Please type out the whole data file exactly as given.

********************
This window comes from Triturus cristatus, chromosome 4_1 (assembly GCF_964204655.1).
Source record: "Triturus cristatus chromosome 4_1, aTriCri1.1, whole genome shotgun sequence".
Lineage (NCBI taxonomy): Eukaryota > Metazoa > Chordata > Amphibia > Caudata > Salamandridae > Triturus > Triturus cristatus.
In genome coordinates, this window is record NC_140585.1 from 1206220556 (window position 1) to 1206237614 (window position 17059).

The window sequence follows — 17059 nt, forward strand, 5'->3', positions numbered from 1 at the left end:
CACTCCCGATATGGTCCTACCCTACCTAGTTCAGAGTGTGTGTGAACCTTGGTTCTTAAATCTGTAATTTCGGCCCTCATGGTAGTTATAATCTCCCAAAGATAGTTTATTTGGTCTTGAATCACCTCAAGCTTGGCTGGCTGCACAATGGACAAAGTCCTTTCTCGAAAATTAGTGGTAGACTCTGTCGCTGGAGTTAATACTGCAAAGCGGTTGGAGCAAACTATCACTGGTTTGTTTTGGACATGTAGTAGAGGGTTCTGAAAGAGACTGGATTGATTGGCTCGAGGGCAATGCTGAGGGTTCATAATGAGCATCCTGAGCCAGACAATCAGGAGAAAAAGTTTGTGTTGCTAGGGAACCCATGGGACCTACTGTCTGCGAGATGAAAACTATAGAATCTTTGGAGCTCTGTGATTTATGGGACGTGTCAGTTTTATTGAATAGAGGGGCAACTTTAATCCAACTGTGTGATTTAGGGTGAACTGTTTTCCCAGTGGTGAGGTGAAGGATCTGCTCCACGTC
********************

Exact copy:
This window comes from Triturus cristatus, chromosome 4_1 (assembly GCF_964204655.1).
Source record: "Triturus cristatus chromosome 4_1, aTriCri1.1, whole genome shotgun sequence".
Lineage (NCBI taxonomy): Eukaryota > Metazoa > Chordata > Amphibia > Caudata > Salamandridae > Triturus > Triturus cristatus.
In genome coordinates, this window is record NC_140585.1 from 1206220556 (window position 1) to 1206237614 (window position 17059).

The window sequence follows — 17059 nt, forward strand, 5'->3', positions numbered from 1 at the left end:
CACTCCCGATATGGTCCTACCCTACCTAGTTCAGAGTGTGTGTGAACCTTGGTTCTTAAATCTGTAATTTCGGCCCTCATGGTAGTTATAATCTCCCAAAGATAGTTTATTTGGTCTTGAATCACCTCAAGCTTGGCTGGCTGCACAATGGACAAAGTCCTTTCTCGAAAATTAGTGGTAGACTCTGTCGCTGGAGTTAATACTGCAAAGCGGTTGGAGCAAACTATCACTGGTTTGTTTTGGACATGTAGTAGAGGGTTCTGAAAGAGACTGGATTGATTGGCTCGAGGGCAATGCTGAGGGTTCATAATGAGCATCCTGAGCCAGACAATCAGGAGAAAAAGTTTGTGTTGCTAGGGAACCCATGGGACCTACTGTCTGCGAGATGAAAACTATAGAATCTTTGGAGCTCTGTGATTTATGGGACGTGTCAGTTTTATTGAATAGAGGGGCAACTTTAATCCAACTGTGTGATTTAGGGTGAACTGTTTTCCCAGTGGTGAGGTGAAGGATCTGCTCCACGTC